It’s that time of the year when you’re forced to gather up all your loose financial materials and file your taxes. That time also coincides with springtime, when many of us are focused on clearing out unneeded clutter.
But how long should we hold onto our financial data after tax season? CBS Business Analyst Jill Schlesinger says storing that information for a few years can spare a lot of headaches down the road.
“You’ve got to keep your tax records for six years,” Schlesinger said. “If you get audited, it’s usually a three year audit. But if the IRS identifies a big error, they can add additional years. They usually don’t go back more than six years.”
Whether you’re working with a tax preparer or doing it yourself, it’s easy to save an electronic copy of your actual tax return. But what about all the supporting files, like bills and other financial records?
“Well, let’s do the easy stuff, let’s say credit card bills, or utility and phone bills,” Schlesinger said. “After you pay them and you keep them for like a month or 45 days, unless you need to reference something for tax or business purposes, fire up the shredder and get going.”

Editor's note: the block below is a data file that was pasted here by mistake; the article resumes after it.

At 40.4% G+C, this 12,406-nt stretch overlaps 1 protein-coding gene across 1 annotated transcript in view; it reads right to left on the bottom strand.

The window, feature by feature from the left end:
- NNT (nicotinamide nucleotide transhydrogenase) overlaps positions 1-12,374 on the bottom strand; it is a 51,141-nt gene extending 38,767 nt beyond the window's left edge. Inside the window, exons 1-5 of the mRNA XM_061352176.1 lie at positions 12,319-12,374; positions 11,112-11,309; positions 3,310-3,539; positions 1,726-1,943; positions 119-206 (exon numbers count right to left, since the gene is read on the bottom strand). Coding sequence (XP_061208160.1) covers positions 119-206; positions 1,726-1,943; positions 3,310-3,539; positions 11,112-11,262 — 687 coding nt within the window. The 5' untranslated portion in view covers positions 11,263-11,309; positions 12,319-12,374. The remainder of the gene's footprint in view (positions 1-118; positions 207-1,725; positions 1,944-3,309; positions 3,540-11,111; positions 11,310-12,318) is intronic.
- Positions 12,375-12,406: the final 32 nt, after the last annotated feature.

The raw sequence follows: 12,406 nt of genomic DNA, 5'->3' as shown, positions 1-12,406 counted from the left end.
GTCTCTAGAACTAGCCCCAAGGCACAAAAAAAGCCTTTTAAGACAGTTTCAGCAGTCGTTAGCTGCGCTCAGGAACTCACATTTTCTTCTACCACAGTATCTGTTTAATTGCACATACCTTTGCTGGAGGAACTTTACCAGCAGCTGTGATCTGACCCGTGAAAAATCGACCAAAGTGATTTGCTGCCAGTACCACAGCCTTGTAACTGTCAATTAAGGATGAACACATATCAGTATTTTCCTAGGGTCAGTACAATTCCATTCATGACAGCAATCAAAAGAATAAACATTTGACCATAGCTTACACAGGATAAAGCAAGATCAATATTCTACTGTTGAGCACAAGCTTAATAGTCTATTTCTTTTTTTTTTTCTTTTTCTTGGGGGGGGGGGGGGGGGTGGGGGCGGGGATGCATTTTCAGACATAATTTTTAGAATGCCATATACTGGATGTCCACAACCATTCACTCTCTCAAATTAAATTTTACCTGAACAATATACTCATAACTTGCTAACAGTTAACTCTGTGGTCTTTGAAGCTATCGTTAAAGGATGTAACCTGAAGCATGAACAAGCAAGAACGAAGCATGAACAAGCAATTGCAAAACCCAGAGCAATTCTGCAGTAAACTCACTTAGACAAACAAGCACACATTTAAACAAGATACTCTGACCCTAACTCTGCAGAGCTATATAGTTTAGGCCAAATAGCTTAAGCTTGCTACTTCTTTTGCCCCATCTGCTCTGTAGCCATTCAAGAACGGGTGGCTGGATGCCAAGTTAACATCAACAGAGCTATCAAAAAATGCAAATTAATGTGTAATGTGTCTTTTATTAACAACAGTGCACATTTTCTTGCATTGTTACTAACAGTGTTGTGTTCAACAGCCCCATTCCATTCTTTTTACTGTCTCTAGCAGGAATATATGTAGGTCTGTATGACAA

For bank and investment statements, Schlesinger recommends holding onto those for at least a year. But keeping them on file somewhere might be a good idea, just in case you, or your family need to apply for a bank loan or public assistance.
“If you or someone in your family might be applying for Medicaid, many states and certain facilities will require five years of your bank and investment statements. So you may want to keep those handy,” she said.
In addition to using tax season as an excuse to organize your financials, Schlesinger also says it’s a good time to check in on your credit score.
“At a time when we’re seeing higher interest rates, if you’re going to apply for a loan, you really want to make sure that score reflects all the good stuff that’s happened in your life,” she said. “Once every 12 months, you can get a free report from annualcreditreport.com. You want to make sure that all the information on that report is correct. If you see an error, you’ve got to correct it.”
Checking your credit report on a regular basis is also good practice to protect yourself against fraud or identity theft.
“It’s also a good second line defense against identity theft because you can see if someone else has opened an account in your name,” Schlesinger said. “You want to make sure everything is good on that report and clean up anything that’s not because, if you don’t, this could cost you money when you get your next loan.”
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